Belfast Skyline in the Evening, Belfast City, Northern Ireland, United Kingdom (UK).

If you’d like to go slightly further afield, why not hop on a plane or boat to Northern Ireland’s capital, Belfast. As the birthplace of the Titanic, Belfast is steeped in history, but it’s also popular with people looking for a cosmopolitan city break. 

You can’t go to Belfast and not visit the Titanic Belfast museum where you can learn more about the ‘unsinkable’ ship through real artefacts, interactive exhibits and an up-close look at the historic Harland & Wolff slipways and the SS Nomadic, the last remaining White Star Line vessel. All circulation spaces and galleries at Titanic Belfast are fully accessible, and there are numerous accessible toilets on site. 

When you’ve had your fill of history and want to spend some time in nature, check out the Botanic Gardens, which were established in 1828 and contain exotic tree species, tropical plants, giant bird feeders and a rose garden. The gardens are located beside the Ulster Museum. Both are free to visit and are accessible to people with limited mobility.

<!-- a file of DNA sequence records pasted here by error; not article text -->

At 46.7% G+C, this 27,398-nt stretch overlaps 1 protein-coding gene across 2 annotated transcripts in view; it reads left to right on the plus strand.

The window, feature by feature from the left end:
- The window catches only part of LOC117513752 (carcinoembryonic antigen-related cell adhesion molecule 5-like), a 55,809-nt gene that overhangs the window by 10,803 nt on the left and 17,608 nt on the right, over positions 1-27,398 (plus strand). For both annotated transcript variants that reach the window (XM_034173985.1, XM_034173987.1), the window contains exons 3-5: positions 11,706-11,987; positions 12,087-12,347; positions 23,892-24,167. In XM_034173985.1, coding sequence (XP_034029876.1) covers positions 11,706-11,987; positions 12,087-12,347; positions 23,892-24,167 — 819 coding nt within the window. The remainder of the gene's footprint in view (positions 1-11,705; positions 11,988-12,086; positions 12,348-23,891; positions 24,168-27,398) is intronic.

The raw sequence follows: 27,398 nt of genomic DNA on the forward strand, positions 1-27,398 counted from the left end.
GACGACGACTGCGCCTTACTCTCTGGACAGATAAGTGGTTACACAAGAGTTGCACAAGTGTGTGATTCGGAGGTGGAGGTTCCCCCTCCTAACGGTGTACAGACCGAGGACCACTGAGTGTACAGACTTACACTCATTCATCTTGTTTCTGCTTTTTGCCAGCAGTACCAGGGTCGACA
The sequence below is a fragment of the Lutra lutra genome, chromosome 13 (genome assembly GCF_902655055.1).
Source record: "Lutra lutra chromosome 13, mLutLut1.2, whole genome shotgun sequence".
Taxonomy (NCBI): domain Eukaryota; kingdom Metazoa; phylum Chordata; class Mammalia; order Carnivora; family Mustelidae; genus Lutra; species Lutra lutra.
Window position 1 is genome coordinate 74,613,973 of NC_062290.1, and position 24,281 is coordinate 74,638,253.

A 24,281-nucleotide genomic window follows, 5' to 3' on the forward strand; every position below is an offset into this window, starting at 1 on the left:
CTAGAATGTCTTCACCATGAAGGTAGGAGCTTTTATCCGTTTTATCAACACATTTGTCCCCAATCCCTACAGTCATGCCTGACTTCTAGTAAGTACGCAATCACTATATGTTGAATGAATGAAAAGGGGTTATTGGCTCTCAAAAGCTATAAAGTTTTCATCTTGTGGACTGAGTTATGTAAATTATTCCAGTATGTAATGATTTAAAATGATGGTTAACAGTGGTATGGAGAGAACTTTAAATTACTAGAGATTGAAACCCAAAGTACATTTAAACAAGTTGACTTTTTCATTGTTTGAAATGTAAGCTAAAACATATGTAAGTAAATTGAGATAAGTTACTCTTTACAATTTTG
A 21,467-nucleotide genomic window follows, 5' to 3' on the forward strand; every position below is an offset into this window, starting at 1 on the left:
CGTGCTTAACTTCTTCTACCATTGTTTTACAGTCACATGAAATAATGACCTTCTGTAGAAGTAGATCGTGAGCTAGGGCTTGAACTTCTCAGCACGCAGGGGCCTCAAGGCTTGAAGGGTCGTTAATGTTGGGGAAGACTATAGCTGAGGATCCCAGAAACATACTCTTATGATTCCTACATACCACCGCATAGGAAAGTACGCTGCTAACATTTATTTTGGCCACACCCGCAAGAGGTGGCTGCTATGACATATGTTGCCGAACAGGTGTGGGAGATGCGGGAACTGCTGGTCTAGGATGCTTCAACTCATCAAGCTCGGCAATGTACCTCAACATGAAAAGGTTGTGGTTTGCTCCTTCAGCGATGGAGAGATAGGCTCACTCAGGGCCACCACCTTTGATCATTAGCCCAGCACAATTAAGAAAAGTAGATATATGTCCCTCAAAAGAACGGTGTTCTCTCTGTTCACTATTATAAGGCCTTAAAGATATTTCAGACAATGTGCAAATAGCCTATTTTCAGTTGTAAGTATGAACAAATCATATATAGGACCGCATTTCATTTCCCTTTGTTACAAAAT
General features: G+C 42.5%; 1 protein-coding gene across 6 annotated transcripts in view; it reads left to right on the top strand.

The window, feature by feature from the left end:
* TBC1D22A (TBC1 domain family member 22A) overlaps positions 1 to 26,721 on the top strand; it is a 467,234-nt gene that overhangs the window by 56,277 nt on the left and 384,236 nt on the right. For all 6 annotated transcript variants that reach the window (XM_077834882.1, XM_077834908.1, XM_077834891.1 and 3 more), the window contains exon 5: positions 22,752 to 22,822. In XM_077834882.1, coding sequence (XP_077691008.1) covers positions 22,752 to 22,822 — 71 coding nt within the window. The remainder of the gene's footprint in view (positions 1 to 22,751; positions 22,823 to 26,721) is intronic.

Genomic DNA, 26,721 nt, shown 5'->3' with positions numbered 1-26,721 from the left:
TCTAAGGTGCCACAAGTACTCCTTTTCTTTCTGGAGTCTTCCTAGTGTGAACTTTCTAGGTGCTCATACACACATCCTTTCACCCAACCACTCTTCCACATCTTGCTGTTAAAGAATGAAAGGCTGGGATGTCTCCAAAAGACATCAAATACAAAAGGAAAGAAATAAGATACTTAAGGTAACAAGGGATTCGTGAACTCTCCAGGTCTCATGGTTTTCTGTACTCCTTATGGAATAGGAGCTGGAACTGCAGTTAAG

If you want to see more of the Northern Irish countryside, consider getting a bus tour to the UNESCO World Heritage site, Giant’s Causeway, a two-hour drive from Belfast. Make sure you check that the wheelchair accessible shuttle bus is running from the visitor centre to the stones before you go though; otherwise you might find the walk or roll to and from the stones a little difficult. Also, a heads up, the Dark Hedges made famous by Game of Thrones are located about 12 miles from Giant’s Causeway. 

There is lots more to do as well. Sylvia from Spin the Globe has a list of ten wheelchair accessible things to do in Belfast

Looking for accessible accommodation to stay in while you’re visiting Belfast? The Titanic Hotel Belfast is perfectly located beside the Titanic museum and close to the city centre.